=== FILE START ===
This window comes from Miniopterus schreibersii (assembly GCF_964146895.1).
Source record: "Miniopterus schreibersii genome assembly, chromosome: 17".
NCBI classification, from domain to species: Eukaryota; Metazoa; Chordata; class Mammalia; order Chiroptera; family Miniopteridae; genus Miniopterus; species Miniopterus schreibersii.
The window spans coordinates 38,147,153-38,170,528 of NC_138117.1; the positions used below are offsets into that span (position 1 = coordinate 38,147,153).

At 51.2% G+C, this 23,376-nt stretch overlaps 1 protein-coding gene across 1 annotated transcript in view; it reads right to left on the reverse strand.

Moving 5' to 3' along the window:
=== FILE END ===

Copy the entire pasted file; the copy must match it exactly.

This window comes from Miniopterus schreibersii (assembly GCF_964146895.1).
Source record: "Miniopterus schreibersii genome assembly, chromosome: 17".
NCBI classification, from domain to species: Eukaryota; Metazoa; Chordata; class Mammalia; order Chiroptera; family Miniopteridae; genus Miniopterus; species Miniopterus schreibersii.
The window spans coordinates 38,147,153-38,170,528 of NC_138117.1; the positions used below are offsets into that span (position 1 = coordinate 38,147,153).

At 51.2% G+C, this 23,376-nt stretch overlaps 1 protein-coding gene across 1 annotated transcript in view; it reads right to left on the reverse strand.

Moving 5' to 3' along the window: